"Annabeth is terrified. Just when she’s about to be reunited with Percy—after six months of being apart, thanks to Hera—it looks like Camp Jupiter is preparing for war. As Annabeth and her friends Jason, Piper, and Leo fly in on the Argo II, she can’t blame the Roman demigods for thinking the ship is a Greek weapon. With its steaming bronze dragon masthead, Leo’s fantastical creation doesn't appear friendly. Annabeth hopes that the sight of their praetor Jason on deck will reassure the Romans that the visitors from Camp Half-Blood are coming in peace.
And that’s only one of her worries. In her pocket Annabeth carries a gift from her mother that came with an unnerving demand: Follow the Mark of Athena. Avenge me. Annabeth already feels weighed down by the prophecy that will send seven demigods on a quest to find—and close— the Doors of Death. What more does Athena want from her?Annabeth’s biggest fear, though, is that Percy might have changed. What if he’s now attached to Roman ways? Does he still need his old friends? As the daughter of the goddess of war and wisdom, Annabeth knows she was born to be a leader, but never again does she want to be without Seaweed Brain by her side.
Narrated by four different demigods, The Mark of Athena is an unforgettable journey across land and sea to Rome, where important discoveries, surprising sacrifices, and unspeakable horrors await. Climb aboard the Argo II, if you dare. . .
In The Son of Neptune, Percy, Hazel, and Frank met in Camp Jupiter, the Roman equivalent of Camp Half-blood and traveled to the land beyond the gods to complete a dangerous quest. The third book in the Heroes of Olympus series will unite them with Jason, Piper, and Leo. But they number only six--who will complete the Prophecy of Seven?
"Wisdom's daughter walks alone,The Mark of Athena burns through Rome,Twins snuff out the angel's breath,Who holds the key to endless death.Giants' bane stands gold and pale,Won through pain from a woven jail."
The Greek and Roman demigods will have to cooperate in order to defeat the giants released by the Earth Mother, Gaea. Then they will have to sail together to the ancient land to find the Doors of Death. What exactly are the Doors of Death? Much of the prophesy remains a mystery. . . . With old friends and new friends joining forces, a marvelous ship, fearsome foes, and an exotic setting, The Mark of Athena promises to be another unforgettable adventure by master storyteller Rick Riordan."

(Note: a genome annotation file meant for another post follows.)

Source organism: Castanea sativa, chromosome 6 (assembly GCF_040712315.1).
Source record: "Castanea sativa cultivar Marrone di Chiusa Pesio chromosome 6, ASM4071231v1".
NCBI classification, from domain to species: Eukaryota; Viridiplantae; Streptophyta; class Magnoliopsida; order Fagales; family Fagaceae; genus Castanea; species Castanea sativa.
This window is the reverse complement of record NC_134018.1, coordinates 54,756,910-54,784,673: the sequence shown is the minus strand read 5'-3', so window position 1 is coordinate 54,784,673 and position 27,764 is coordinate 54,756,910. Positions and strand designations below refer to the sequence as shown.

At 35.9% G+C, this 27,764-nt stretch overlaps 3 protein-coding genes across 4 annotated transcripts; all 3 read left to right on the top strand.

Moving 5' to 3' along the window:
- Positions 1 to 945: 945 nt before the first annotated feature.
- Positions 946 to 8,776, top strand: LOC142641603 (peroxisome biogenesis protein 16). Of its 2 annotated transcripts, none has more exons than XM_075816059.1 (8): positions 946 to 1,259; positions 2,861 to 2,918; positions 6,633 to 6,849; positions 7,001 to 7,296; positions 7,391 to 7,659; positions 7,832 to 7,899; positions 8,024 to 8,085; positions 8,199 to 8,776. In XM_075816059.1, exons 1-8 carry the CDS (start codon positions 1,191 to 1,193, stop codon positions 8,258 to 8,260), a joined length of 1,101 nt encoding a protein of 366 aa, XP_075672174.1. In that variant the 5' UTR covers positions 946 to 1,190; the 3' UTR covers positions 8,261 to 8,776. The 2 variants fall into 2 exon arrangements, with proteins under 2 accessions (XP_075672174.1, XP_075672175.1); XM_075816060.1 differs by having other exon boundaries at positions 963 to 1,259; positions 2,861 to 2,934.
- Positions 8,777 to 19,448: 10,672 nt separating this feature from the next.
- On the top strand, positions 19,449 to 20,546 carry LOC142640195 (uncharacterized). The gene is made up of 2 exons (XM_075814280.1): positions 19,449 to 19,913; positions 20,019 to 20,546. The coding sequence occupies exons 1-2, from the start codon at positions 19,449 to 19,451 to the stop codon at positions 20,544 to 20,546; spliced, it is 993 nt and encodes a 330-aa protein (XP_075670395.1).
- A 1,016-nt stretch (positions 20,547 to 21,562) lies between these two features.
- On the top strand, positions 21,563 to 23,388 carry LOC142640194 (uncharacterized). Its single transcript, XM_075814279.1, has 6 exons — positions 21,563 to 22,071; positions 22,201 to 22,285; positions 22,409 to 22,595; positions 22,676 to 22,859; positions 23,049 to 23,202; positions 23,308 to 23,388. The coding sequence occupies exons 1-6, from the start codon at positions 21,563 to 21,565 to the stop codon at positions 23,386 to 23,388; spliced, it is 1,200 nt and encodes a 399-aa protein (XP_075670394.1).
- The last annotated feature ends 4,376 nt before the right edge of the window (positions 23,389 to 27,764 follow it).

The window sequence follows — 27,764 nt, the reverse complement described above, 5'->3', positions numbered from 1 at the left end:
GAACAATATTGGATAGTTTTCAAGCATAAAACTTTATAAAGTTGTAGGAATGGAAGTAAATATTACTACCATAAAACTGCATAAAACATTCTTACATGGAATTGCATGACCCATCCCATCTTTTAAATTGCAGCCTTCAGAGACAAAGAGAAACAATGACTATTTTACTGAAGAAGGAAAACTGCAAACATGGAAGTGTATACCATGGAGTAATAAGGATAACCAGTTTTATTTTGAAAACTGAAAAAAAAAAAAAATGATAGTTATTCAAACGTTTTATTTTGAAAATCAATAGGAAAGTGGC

Rick Riordan doesn't disappoint with his latest installment in the Heroes of Olympus series. His trademark humor is spot on, causing more than one real-life LOL. All the silly monsters and clever lines that we fell in love with when we read The Lightning Thief are new, improved, and back with a vengeance.
The Mark of Athena sees representatives of the two camps – Half-Blood and Jupiter – together in the same place, but not necessarily united under the same flag. Seven demigods have to venture forth on the quest of a lifetime, but the hardest part might prove to be working together. They must fly on the Argo II, the Greek trireme adorned with the head of our favorite dragon Festus, cross the United States, traverse the ocean, and end up in Rome – one of the most dangerous places in the world for demigods.
The story is told from four different points of view: Piper, Leo, Percy, and Annabeth. Stepping back into Percy’s shoes always feels like soaking in a nice, clean, freshwater river after a particularly arduous day at Camp Half-Blood. Leo is also a personal favorite, and his witty retorts and unique perspectives don’t go unappreciated. Even hopping into Piper’s brain for a while feels familiar and secure. But this truly is Annabeth’s story.
On the whole, the book was another success as far as we’re concerned. The funny moments weigh equally with the emotional bits, and the suspense keeps you turning pages as if the fate of the world is resting on your back. The most exciting part had to be when the demigods finally made it to Rome. Despite the fact that they knew what they had to face there, the crew of the Argo II and the readers alike take a moment to appreciate finally stepping foot in one of the birthplaces of all those legends.
The book slows down periodically to take note of everyone’s situation. There are a lot of characters aboard the ship, and taking stock of what each one is thinking or doing can become tiresome. This book is as much about relationships as it is about finding a way to stop Gaea, and while that’s all fine and dandy, sometimes we just wants to see some ancient mythological monster’s head flying instead of hearing about how everyone feels about everyone else.
Gone are the days of the 12-year-old boy who just found out his father was Poseidon. (Can we just take a moment here as well to say that we really miss those snarky chapter titles from the Percy Jackson and the Olympians series?) Percy is almost 17 and the tone of the book reflects this. The various couples find themselves alone more often and we sense that our favorite characters are almost fully-fledged adults. The humor is sometimes in contrast to this and doesn't fit as well with the story as when our characters were pre-teens. On the other hand, we can’t say we didn't laugh when a giant with an affinity for ballet popped up in a blue tutu and insisted on performing a pirouette with every attack.
The novel on a whole answered a lot of questions, although we probably have just as many new ones for the following book. But these set us up perfectly for the next installment as well: we know the goal (to save the world…again), but it’s an impossible task under an impossible deadline. It’s nothing new for our heroes, but we wouldn't want it any other way.
Oh, and the ending? Well, am obviously not going to give that away. But don’t say I didn't warn you.